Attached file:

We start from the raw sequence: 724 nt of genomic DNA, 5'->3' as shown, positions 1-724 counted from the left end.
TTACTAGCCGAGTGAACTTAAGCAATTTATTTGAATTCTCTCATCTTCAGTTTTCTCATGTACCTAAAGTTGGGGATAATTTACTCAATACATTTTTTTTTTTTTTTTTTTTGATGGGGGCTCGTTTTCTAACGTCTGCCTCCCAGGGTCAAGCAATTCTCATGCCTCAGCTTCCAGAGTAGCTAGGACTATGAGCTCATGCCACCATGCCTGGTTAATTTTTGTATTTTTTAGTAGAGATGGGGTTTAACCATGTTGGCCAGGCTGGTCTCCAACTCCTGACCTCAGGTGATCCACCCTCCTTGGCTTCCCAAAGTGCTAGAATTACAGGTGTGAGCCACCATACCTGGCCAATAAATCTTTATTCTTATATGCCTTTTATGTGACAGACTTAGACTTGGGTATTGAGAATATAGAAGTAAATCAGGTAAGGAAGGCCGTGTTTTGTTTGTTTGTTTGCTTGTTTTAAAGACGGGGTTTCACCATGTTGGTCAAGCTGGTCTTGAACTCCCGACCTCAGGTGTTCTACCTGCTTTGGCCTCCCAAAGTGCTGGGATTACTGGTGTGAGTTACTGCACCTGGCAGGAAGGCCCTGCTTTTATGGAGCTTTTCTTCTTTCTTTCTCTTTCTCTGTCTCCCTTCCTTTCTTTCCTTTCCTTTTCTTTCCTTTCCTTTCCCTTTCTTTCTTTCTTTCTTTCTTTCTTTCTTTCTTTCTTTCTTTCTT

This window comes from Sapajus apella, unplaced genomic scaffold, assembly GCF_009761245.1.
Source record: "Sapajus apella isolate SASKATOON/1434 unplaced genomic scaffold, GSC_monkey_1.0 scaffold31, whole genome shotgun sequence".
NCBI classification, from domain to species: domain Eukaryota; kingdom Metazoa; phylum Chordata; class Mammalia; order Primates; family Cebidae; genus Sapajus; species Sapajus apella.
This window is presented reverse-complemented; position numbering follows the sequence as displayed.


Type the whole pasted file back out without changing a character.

We start from the raw sequence: 724 nt of genomic DNA, 5'->3' as shown, positions 1-724 counted from the left end.
TTACTAGCCGAGTGAACTTAAGCAATTTATTTGAATTCTCTCATCTTCAGTTTTCTCATGTACCTAAAGTTGGGGATAATTTACTCAATACATTTTTTTTTTTTTTTTTTTTGATGGGGGCTCGTTTTCTAACGTCTGCCTCCCAGGGTCAAGCAATTCTCATGCCTCAGCTTCCAGAGTAGCTAGGACTATGAGCTCATGCCACCATGCCTGGTTAATTTTTGTATTTTTTAGTAGAGATGGGGTTTAACCATGTTGGCCAGGCTGGTCTCCAACTCCTGACCTCAGGTGATCCACCCTCCTTGGCTTCCCAAAGTGCTAGAATTACAGGTGTGAGCCACCATACCTGGCCAATAAATCTTTATTCTTATATGCCTTTTATGTGACAGACTTAGACTTGGGTATTGAGAATATAGAAGTAAATCAGGTAAGGAAGGCCGTGTTTTGTTTGTTTGTTTGCTTGTTTTAAAGACGGGGTTTCACCATGTTGGTCAAGCTGGTCTTGAACTCCCGACCTCAGGTGTTCTACCTGCTTTGGCCTCCCAAAGTGCTGGGATTACTGGTGTGAGTTACTGCACCTGGCAGGAAGGCCCTGCTTTTATGGAGCTTTTCTTCTTTCTTTCTCTTTCTCTGTCTCCCTTCCTTTCTTTCCTTTCCTTTTCTTTCCTTTCCTTTCCCTTTCTTTCTTTCTTTCTTTCTTTCTTTCTTTCTTTCTTTCTTTCTT

This window comes from Sapajus apella, unplaced genomic scaffold, assembly GCF_009761245.1.
Source record: "Sapajus apella isolate SASKATOON/1434 unplaced genomic scaffold, GSC_monkey_1.0 scaffold31, whole genome shotgun sequence".
NCBI classification, from domain to species: domain Eukaryota; kingdom Metazoa; phylum Chordata; class Mammalia; order Primates; family Cebidae; genus Sapajus; species Sapajus apella.
This window is presented reverse-complemented; position numbering follows the sequence as displayed.